Local control of our series was in line with previous studies with 50% of complete response at 1-year, median LPFS of 26 months and 1- and 2-years LPFS of 80% and 40%, respectively. In-field recurrence occurred all within the 50 Gy volume, so that the dose in the boost volume seems adequate to control the macroscopical disease, even if a longer follow-up would be required.

The contribution of metastatic spread was difficult to assess in this series, also considering that the analysis of survival was beyond the intentions of this pilot study. Metastatic spread occurred in 50% of patients after a median of 9 months. This could be in accordance with two hypothesis: first of all, it was a disseminated disease from the beginning, and second of all, there was poor efficacy of the concomitant chemotherapy. We are more likely to consider the second option as more plausible, since we accurately staged all the patients before treatment with CT scan and 18FDG-PET/CT. Moreover, the systemic control of previous studies, where regimens more intensive were administered, are consistent with this hypothesis.

To our knowledge this is the first study that reported the use of IMRT-SIB in a population of mediastinal nodal recurrent NSCLC. Our preliminary data, taking into account the retrospective nature of the study, showed optimal tolerance and promising local control. A phase II study with a larger population is mandatory to assess the effect of a more intensive concomitant chemotherapy regimen that could synergize with the proposed fractionation delivered with modern and precise techniques, with the aim to improve survival and minimize side effects.

Conclusions

Aggressive local therapy associated to systemic therapy could be a good option in the treatment of postoperative mediastinal nodal relapse in NSCLC patients unfit to receive a second surgery. In this particular population of oligometastatic NSCLC patients, a modern radiotherapy delivered with accurate techniques and a combined systemic approach may lead to good outcome and tolerability. Better distant control might be obtained with more intensified systemic therapy and should be prospectively evaluated in a larger series.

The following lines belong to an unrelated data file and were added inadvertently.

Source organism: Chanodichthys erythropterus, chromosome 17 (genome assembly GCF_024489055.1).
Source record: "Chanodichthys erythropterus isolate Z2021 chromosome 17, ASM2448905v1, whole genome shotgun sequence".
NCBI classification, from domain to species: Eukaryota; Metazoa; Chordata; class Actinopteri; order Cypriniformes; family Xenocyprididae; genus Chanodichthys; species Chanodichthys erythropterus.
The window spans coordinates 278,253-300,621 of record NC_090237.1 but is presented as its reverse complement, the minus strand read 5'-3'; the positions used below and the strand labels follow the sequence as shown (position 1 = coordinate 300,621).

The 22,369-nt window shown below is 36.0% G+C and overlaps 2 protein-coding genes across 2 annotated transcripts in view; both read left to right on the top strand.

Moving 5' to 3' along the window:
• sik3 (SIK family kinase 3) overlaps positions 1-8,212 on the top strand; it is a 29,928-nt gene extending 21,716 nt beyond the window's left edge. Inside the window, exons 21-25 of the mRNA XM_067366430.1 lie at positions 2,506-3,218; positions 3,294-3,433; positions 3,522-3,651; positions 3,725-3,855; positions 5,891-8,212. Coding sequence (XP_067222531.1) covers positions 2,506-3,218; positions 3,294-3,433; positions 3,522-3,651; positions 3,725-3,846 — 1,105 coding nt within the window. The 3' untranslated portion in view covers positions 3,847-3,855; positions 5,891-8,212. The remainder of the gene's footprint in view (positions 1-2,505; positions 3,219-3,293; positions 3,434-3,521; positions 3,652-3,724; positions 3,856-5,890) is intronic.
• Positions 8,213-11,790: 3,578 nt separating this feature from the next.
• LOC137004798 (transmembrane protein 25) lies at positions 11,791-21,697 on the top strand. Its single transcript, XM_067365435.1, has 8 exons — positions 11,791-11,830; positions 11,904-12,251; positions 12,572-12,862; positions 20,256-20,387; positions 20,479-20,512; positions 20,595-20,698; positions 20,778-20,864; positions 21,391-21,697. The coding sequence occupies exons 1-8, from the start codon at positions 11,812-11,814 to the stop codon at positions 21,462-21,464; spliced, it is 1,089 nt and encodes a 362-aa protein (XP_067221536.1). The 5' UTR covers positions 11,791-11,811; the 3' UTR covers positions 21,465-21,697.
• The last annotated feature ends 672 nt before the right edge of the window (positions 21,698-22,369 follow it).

Abbreviation

18FDG-PET: 

18fluorodeoxyglucose-positron emission tomography

3D-CRT: 

3-dimensional conformal radiotherapy

Adj: 

Adjuvant

AP-PA: 

Antero-postero parallel opposite technique

BED: 

Biological equivalent dose

BSC: 

Best supportive care

CBDCA: 

Carboplatin

CCT: 

Concomitant chemotherapy

CDDP: 

Cisplatin

COPD: 

Chronic obstructive pulmonary disease

CR: 

Complete response

CT: 

Computed tomography

CTCAE: 

Common Terminology Criteria for Adverse Events

CTV: 

Clinical target volume

Eto: 

Etoposid

FUP: 

Follow-up

GTV: 

Gross target volume

ILL: 

Inferior left lobe

IMRT: 

Intensity-modulated radiation therapy

IRL: 

Inferior right lobe

LPFS: 

Local progression-free survival

MFS: 

Metastasis-free survival

ML: 

Middle lobe

MLD: 

Mean lung dose

NAD: 

Neoadiuvant

NSCLC: 

Non-small cell lung cancer

OS: 

Overall survival

PFS: 

Progression-free survival

PORT: 

Post-operative radiation therapy

PTV: 

Planning target volume

PTX: 

Paclitaxel

R-CT: 

Radio-chemotherapy

RT: 

Radiotherapy

SIB: 

Simultaneous integrated boost

SLL: 

Superior left lobe

SRL: 

Superior right lobe

SRS: 

Stereotactic radiosurgery

VDS: 

Vindesine

VNB: 

Vinorelbine

Declarations

Acknowledgements

The authors would like to thank Prof. Grace Xerri for her help in the final revision of the manuscript.

Availability of data and materials

The datasets used and/or analysed during the current study are available from the corresponding author on reasonable request.

Authors’ contributions

LN analyzed and interpreted patients data, wrote the manuscript. LA analyzed data and was a major contributor in writing the manuscript. CR collected patient data and wrote Material and Methods chapter. VD Contributed to write the manuscript and LM collected patient data. GM Statistical analysis. JD revised the literature, compiled tables and revised the manuscript. MV Statistical analysis and contributor in writing the manuscript. MO Definition of protocol parameters and final revision of manuscript. All authors read and approved the final manuscript.

Ethics approval and consent to participate

Not applicable.

Consent for publication

Not applicable.

Competing interests

The authors declare that they have no competing interests.

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Authors’ Affiliations

(1)
Department of Radiation Oncology, Sant’Andrea Hospital, “Sapienza” University of Rome, Via di Grottarossa 1035-1039, 00189 Rome, Italy
(2)
Department of Radiation Oncology, Faculty of Medicine, University Hospital Carl Gustav Carus, Technische Universität Dresden, Dresden, Germany
(3)
Radiation Oncology Unit, UPMC Hillman Cancer Center, San Pietro Hospital, Rome, Italy
(4)
IRCCS Neuromed, Pozzilli (IS), Italy
(5)
Department of Oncology, Radiation Oncology, University of Torino, Torino, Italy